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World Music Features


By Lissette Corsa
Published August 18, 2008

British Columbia doesn’t necessarily register as a locus for cross-pollinations of Latin pop, jazz, electronica, neo-flamenco, new wave, dub, and Latin-American folk music, but the Vancouver-based trio Pacifika delivers all that and more, spinning a tapestry of sound so alluring it’s hard not to be enveloped by the infectiousness of it all.

Finding commonality in their differences, these three kindred souls—Peruvian-born singer-songwriter Silvana Kane, Barbadian-raised bassist Toby Peter, and Canadian guitarist Adam Popowitz—cemented their musical bond by concocting a global pop brew that could reach as many corners of the world as have influenced their sound.


Asunción (Six Degrees), the band’s debut, emanates a mellow, sun-splashed vibe that’s more in sync with a balmier part of the planet—one where the subtle oceanic melancholy of the Mediterranean and the percolating grooves of the tropics hold sway. But don’t expect the members of Pacifika to claim roots in any single place, music scene or movement. More than anything, they feel deeply committed to the ties that bind them.


“Outside of our musical relationship, we all really like each other,” Kane asserts, her coy manner of speaking sounding not unlike her singing style, “so that just extends into the studio. I think more than anything we’re excited by each other’s musical flavors. What the three of us are up to is most likely a result of our dynamic and our individual characteristics more than the place where we’re recording.”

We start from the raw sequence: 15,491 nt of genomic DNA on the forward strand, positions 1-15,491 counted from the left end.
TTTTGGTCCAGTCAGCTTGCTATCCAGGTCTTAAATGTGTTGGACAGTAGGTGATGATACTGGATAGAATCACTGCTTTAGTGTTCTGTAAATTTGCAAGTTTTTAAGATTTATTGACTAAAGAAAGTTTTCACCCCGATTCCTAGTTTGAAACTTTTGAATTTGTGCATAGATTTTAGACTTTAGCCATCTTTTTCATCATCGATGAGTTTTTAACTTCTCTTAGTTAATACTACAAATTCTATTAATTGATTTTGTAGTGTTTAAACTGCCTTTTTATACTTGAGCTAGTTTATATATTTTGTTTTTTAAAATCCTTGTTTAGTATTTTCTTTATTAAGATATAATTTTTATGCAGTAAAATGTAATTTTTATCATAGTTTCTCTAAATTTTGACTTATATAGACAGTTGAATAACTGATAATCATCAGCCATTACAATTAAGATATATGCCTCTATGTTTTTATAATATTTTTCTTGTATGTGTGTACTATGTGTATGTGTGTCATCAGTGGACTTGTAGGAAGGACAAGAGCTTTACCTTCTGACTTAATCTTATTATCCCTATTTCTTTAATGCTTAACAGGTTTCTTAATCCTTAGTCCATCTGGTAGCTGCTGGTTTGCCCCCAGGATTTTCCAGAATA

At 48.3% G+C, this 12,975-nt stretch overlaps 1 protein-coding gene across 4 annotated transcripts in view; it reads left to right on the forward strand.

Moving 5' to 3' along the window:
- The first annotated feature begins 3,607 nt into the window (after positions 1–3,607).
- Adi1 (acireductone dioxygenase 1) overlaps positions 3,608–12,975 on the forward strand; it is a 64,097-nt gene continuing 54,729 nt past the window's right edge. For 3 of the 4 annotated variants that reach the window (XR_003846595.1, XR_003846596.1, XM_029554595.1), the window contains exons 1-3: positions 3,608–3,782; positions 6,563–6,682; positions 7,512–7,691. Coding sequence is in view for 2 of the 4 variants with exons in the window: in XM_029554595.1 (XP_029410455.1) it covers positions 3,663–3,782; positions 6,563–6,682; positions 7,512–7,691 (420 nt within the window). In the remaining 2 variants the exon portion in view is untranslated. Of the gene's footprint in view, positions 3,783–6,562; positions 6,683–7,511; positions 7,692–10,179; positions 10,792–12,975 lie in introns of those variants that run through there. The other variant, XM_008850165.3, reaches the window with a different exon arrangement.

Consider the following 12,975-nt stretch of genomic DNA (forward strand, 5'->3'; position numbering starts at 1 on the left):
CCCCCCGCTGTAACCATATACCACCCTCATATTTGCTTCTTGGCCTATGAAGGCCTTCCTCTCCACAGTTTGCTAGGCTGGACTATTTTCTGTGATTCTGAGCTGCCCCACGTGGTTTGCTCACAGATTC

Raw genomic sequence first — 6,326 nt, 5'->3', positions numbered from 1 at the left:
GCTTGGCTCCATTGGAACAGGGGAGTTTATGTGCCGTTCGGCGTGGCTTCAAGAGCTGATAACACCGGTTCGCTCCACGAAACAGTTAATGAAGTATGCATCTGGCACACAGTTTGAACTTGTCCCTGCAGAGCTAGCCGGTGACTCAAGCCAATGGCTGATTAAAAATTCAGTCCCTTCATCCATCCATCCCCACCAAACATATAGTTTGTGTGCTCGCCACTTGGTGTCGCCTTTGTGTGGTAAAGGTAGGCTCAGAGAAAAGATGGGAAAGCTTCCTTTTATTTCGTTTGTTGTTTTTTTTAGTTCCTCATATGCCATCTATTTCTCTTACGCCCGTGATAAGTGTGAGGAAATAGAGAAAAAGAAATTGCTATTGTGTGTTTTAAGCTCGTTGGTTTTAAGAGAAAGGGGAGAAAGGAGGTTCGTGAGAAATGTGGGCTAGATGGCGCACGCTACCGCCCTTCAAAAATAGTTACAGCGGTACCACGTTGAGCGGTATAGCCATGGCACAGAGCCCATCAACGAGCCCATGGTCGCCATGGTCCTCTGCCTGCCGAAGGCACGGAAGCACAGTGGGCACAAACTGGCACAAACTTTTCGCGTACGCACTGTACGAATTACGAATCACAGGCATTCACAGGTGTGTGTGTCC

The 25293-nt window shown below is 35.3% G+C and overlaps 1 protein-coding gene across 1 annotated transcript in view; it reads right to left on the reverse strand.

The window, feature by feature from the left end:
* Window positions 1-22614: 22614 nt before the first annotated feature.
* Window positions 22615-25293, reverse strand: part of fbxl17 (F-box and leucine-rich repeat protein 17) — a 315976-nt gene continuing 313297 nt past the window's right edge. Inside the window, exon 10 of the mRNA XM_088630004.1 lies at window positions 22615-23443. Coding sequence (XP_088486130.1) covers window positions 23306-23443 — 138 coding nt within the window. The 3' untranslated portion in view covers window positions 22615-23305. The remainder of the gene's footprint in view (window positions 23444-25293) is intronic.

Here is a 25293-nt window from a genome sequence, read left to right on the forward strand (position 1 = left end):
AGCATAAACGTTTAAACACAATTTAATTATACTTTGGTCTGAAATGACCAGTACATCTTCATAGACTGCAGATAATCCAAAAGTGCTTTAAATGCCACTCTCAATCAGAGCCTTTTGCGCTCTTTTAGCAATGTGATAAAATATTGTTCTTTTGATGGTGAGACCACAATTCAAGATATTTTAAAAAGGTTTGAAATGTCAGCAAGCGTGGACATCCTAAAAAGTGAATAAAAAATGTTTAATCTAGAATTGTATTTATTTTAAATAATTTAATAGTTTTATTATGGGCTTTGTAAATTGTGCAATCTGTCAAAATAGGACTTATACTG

Kane, Peter and Popowitz all received musical training at an early age. Kane grew up playing the violin in a family that emphasized music and the performing arts. “My dad was like a closet composer and a classical music freak,” she says. Meanwhile, Peter had also spent his childhood learning to play the violin. At 13, he discovered the bass via a brief encounter that would foreshadow his union with Pacifika. “I had a bunch of friends, and we were all budding guitar players,” Peter says, “but there was no bass player. Somebody had to play the bass, so I volunteered. That was the moment where everything changed for me. I don’t ever remember learning how to play the bass, but it was just a natural thing for me from that point on.”


The soca, calypso and dub reggae rhythms that rippled through Barbados became an organic part of Peter’s musical milieu, though he wouldn’t realize it until later. “I’ve had lots of musical lifetimes,” he says, explaining that Caribbean music didn’t captivate him until he left the region. “It washed over me. Dub poetry is something that I revisited much later. Growing up, I wasn’t really interested in it, but hearing it all the time, it took root somewhere.” After he relocated to Vancouver, Peter signed with a major label while in a band that later morphed into a backup group for Canadian rap artist and producer K-Os.


Popowitz, a self-described child of ’80s new wave, grew up listening to h